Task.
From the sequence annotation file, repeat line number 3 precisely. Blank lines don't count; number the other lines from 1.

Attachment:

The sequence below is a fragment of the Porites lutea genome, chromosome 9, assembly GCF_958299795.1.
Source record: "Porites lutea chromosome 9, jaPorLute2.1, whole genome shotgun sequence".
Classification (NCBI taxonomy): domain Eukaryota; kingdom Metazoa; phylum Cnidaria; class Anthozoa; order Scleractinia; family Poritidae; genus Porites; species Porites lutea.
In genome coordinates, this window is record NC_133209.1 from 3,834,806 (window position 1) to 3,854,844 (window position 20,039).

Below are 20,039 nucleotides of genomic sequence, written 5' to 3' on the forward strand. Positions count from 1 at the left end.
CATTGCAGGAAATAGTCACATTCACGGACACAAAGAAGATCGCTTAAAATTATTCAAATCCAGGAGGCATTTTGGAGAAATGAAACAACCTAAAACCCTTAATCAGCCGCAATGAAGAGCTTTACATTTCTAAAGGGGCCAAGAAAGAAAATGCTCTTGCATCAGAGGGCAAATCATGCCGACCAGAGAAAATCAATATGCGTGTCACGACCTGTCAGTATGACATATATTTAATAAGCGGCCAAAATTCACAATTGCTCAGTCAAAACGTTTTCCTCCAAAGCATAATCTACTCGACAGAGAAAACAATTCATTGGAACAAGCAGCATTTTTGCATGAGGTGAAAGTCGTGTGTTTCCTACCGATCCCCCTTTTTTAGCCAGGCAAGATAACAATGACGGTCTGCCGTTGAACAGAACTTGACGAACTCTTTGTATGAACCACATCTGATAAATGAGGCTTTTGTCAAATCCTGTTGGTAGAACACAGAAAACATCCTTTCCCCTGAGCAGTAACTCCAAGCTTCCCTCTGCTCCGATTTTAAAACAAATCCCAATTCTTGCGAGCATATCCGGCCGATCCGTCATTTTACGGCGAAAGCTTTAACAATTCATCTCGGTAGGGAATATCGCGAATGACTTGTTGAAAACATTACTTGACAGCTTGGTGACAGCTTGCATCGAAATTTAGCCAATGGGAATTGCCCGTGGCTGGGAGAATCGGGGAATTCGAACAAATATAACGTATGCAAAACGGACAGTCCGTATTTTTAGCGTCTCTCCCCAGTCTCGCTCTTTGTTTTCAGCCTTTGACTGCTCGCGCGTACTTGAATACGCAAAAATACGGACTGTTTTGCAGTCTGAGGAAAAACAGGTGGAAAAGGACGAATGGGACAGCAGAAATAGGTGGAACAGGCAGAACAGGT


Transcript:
Classification (NCBI taxonomy): domain Eukaryota; kingdom Metazoa; phylum Cnidaria; class Anthozoa; order Scleractinia; family Poritidae; genus Porites; species Porites lutea.